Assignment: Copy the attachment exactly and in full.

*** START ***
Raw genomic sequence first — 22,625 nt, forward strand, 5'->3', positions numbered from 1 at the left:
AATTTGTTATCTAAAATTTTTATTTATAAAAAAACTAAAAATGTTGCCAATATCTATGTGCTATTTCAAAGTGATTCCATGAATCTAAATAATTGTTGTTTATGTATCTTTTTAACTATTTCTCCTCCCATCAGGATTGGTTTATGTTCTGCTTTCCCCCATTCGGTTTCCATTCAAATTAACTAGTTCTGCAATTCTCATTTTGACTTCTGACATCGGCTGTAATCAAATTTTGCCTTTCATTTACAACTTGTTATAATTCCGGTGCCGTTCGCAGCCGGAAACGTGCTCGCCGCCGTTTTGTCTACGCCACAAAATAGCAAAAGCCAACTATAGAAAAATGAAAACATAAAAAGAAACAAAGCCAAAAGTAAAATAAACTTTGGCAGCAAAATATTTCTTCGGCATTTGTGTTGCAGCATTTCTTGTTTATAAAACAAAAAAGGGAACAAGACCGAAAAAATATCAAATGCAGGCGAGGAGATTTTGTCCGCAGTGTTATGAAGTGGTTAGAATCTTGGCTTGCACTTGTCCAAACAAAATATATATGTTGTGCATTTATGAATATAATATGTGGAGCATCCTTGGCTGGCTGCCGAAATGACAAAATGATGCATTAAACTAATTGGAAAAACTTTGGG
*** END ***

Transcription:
Raw genomic sequence first — 22,625 nt, forward strand, 5'->3', positions numbered from 1 at the left:
AATTTGTTATCTAAAATTTTTATTTATAAAAAAACTAAAAATGTTGCCAATATCTATGTGCTATTTCAAAGTGATTCCATGAATCTAAATAATTGTTGTTTATGTATCTTTTTAACTATTTCTCCTCCCATCAGGATTGGTTTATGTTCTGCTTTCCCCCATTCGGTTTCCATTCAAATTAACTAGTTCTGCAATTCTCATTTTGACTTCTGACATCGGCTGTAATCAAATTTTGCCTTTCATTTACAACTTGTTATAATTCCGGTGCCGTTCGCAGCCGGAAACGTGCTCGCCGCCGTTTTGTCTACGCCACAAAATAGCAAAAGCCAACTATAGAAAAATGAAAACATAAAAAGAAACAAAGCCAAAAGTAAAATAAACTTTGGCAGCAAAATATTTCTTCGGCATTTGTGTTGCAGCATTTCTTGTTTATAAAACAAAAAAGGGAACAAGACCGAAAAAATATCAAATGCAGGCGAGGAGATTTTGTCCGCAGTGTTATGAAGTGGTTAGAATCTTGGCTTGCACTTGTCCAAACAAAATATATATGTTGTGCATTTATGAATATAATATGTGGAGCATCCTTGGCTGGCTGCCGAAATGACAAAATGATGCATTAAACTAATTGGAAAAACTTTGGG